According to Larry Warford, consultant with the League for Innovation in the Community College, the term “workforce development” has “become a generic term that is more often than not associated strictly with vocational and technical skills training” (Lorenzo, 2013, p.5). What is consistent is that the term refers to preparing community college students for the workforce in a way the college deems satisfactory. What remains virtually non-existent is a workforce development model where local and national employers are engaged with students in creating guidelines and expectations from both the employee and employee. One of the major practical issues involved in workforce preparedness by the community college is the lack of national conversation around workplace inequality that exists. As long as workplace inequality, particularly, the first step of hiring, goes unacknowledged by learning institutions, we will continue to educate students who will not be hired when they graduate based on racial or gender identifiers, despite being qualified and credentialed for the job.
One of the most popular workforce development models being implemented around the country is the model called Guided Pathways. Guided Pathways places students in job pathways that dictate the courses they take from start to the end of their matriculation. Colleges that implement a Guided Pathways model are able to identify positive measureable outcomes early-on in the areas of retention, student morale and graduation rates. In the five years since implementation of Guided Pathways at Miami-Dade College in Florida experienced an “eight-point surge in retention rates for students with assigned advisors, providing significantly positive revenue implications for subsequent terms” (Jameson-Meledy, 2016).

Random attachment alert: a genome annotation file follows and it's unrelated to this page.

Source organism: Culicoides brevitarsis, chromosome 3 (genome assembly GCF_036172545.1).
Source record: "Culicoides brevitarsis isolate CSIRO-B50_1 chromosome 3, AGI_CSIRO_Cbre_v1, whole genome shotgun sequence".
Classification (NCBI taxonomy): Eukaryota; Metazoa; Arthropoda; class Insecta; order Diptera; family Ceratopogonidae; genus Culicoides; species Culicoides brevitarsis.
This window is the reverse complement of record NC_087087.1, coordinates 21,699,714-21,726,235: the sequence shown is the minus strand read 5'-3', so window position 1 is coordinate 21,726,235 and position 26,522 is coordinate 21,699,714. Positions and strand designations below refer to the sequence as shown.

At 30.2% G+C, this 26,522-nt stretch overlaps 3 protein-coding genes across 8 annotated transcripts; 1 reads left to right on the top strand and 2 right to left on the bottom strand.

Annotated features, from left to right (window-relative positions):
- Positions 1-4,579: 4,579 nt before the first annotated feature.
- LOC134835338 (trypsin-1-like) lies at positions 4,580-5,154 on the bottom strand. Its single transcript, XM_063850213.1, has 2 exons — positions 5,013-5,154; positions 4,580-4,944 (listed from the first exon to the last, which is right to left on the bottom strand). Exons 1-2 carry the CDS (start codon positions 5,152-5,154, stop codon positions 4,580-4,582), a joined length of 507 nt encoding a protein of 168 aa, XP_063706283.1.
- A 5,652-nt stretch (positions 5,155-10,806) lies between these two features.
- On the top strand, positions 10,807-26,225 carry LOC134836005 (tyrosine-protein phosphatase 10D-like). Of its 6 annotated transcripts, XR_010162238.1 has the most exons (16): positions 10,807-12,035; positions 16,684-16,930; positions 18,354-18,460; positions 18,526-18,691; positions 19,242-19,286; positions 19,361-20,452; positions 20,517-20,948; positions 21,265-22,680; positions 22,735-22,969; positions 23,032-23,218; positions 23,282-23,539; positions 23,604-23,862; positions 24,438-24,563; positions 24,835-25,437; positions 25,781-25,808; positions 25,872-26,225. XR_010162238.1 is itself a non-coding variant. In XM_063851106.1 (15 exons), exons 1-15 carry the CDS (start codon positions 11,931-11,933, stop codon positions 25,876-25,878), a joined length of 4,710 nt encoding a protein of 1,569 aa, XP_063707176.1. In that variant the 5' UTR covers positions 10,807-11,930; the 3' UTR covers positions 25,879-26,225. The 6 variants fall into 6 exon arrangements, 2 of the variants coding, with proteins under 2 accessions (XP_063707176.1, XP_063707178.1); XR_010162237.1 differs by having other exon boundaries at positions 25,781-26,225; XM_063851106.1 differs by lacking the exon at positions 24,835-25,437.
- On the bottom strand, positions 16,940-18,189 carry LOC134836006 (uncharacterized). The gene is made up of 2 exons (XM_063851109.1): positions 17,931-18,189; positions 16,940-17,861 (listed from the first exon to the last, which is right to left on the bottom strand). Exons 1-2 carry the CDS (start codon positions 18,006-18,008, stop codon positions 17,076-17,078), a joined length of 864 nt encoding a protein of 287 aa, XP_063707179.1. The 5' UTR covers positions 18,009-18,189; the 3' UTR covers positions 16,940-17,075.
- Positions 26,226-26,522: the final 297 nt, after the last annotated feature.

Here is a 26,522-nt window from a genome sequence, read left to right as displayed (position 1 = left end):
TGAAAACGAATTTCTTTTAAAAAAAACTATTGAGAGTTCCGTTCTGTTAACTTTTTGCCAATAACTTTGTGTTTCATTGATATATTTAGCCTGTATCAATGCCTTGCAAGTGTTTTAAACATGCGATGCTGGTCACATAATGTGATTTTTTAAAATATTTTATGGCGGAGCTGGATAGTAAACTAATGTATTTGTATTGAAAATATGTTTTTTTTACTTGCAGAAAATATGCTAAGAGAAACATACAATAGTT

At the City University of New York (CUNY), the largest urban university system in the United States, the Guided Pathways program used is called the Accelerated Study in Associate Programs (ASAP) initiative and has resulted in “a graduation rate three times the national average for urban community colleges” (“Guided Pathways: Improving Completion”, 2016). Guttman Community College, part of the CUNY system, has documented that 35% of its students, compared to an average of 13% for other community colleges in larger cities, are more likely to graduate within a three-year goal utilizing the Guided Pathways model (“Guided Pathways: Improving Completion”, 2016). “By August 2014, 28 percent of Guttman’s inaugural 2012 entering class had completed an associate degree” (“What We Know About Guided Pathways, 2015, p. 6).
Queensborough Community College, another CUNY school, gathered qualitative data to assess student response to the new implementation. Data indicated that students reported that their chosen pathway—called an academy—gave them a sense of membership and belonging as a student and helped them better map out their college and professional career (Jenkins & Cho, 2014).